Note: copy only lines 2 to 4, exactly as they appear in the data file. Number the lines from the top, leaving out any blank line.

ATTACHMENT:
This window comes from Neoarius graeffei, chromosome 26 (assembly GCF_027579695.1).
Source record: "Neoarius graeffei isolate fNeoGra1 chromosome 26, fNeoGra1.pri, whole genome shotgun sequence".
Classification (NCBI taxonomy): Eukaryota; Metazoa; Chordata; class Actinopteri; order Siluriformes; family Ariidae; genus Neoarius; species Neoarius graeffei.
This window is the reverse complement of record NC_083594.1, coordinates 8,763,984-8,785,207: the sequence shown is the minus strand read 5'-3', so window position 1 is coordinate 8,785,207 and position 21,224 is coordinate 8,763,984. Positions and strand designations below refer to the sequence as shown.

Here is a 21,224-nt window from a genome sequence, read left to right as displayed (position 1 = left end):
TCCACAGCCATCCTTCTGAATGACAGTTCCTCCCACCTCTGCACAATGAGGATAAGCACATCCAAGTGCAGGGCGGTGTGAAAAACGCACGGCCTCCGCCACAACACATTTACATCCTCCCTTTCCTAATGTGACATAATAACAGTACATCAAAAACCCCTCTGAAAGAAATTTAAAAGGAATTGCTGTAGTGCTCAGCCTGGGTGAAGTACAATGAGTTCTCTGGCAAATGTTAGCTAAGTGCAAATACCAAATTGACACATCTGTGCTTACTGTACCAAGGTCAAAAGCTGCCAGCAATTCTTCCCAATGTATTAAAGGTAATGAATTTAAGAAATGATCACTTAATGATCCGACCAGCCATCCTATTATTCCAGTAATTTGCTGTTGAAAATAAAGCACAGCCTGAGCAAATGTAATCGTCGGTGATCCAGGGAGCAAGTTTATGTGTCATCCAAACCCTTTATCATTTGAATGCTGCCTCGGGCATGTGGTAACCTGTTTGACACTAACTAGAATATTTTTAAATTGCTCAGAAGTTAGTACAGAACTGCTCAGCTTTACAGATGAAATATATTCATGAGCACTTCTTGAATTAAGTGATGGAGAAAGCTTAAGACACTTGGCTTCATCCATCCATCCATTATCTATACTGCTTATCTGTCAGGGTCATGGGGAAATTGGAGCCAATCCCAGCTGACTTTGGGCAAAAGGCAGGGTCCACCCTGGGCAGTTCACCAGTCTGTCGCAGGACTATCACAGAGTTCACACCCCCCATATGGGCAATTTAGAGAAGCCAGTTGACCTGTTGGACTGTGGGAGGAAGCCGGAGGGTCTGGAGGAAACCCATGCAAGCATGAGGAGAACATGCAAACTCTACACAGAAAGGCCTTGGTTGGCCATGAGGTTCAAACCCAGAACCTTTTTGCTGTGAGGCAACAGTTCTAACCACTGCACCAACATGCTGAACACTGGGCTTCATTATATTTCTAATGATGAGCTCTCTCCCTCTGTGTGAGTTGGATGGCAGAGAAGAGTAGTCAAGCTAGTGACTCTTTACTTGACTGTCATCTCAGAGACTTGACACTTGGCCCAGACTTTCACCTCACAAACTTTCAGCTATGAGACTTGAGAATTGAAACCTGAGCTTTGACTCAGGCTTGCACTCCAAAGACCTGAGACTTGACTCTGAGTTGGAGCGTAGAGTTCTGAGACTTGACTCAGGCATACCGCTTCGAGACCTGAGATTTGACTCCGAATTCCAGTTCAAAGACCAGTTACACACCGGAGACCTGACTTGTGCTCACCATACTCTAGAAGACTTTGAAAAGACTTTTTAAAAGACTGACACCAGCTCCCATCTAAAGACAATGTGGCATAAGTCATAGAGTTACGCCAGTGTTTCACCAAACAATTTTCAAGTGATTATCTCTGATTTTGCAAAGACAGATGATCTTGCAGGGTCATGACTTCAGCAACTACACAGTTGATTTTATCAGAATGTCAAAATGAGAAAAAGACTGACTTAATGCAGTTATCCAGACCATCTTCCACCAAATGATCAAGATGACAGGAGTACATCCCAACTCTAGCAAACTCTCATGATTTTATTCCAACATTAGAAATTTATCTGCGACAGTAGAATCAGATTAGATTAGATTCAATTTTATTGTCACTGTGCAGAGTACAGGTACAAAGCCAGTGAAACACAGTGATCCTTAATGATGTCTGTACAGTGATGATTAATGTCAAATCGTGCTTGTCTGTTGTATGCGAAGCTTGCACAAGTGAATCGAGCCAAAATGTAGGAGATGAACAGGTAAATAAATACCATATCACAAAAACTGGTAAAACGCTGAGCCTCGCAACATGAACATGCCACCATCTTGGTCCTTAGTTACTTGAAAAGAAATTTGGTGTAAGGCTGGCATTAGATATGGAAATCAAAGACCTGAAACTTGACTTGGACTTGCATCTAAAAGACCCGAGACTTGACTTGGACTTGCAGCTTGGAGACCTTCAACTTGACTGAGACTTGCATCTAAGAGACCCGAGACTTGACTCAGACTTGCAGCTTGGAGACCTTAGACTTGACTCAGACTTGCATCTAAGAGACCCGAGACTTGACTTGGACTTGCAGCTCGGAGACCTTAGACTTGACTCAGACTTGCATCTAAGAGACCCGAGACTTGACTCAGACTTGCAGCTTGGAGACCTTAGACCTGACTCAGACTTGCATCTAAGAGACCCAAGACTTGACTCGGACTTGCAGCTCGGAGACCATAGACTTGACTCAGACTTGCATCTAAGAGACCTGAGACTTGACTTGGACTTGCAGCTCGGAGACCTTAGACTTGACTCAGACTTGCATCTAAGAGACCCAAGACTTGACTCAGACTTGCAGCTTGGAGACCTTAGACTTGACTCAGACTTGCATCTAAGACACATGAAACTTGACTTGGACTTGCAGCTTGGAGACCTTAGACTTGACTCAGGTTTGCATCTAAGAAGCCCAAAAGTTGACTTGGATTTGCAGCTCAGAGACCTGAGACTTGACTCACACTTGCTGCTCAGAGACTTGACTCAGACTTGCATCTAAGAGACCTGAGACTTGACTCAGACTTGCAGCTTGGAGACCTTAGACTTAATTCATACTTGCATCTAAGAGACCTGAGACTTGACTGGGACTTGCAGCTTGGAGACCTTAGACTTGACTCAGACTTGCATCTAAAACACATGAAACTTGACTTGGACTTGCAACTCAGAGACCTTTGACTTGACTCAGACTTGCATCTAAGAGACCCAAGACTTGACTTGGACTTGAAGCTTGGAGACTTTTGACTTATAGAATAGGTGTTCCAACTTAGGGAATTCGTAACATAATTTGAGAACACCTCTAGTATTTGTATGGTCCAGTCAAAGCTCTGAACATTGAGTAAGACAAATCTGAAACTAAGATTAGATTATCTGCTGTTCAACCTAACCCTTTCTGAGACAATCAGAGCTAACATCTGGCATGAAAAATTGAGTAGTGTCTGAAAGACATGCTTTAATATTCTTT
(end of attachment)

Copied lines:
Source record: "Neoarius graeffei isolate fNeoGra1 chromosome 26, fNeoGra1.pri, whole genome shotgun sequence".
Classification (NCBI taxonomy): Eukaryota; Metazoa; Chordata; class Actinopteri; order Siluriformes; family Ariidae; genus Neoarius; species Neoarius graeffei.
This window is the reverse complement of record NC_083594.1, coordinates 8,763,984-8,785,207: the sequence shown is the minus strand read 5'-3', so window position 1 is coordinate 8,785,207 and position 21,224 is coordinate 8,763,984. Positions and strand designations below refer to the sequence as shown.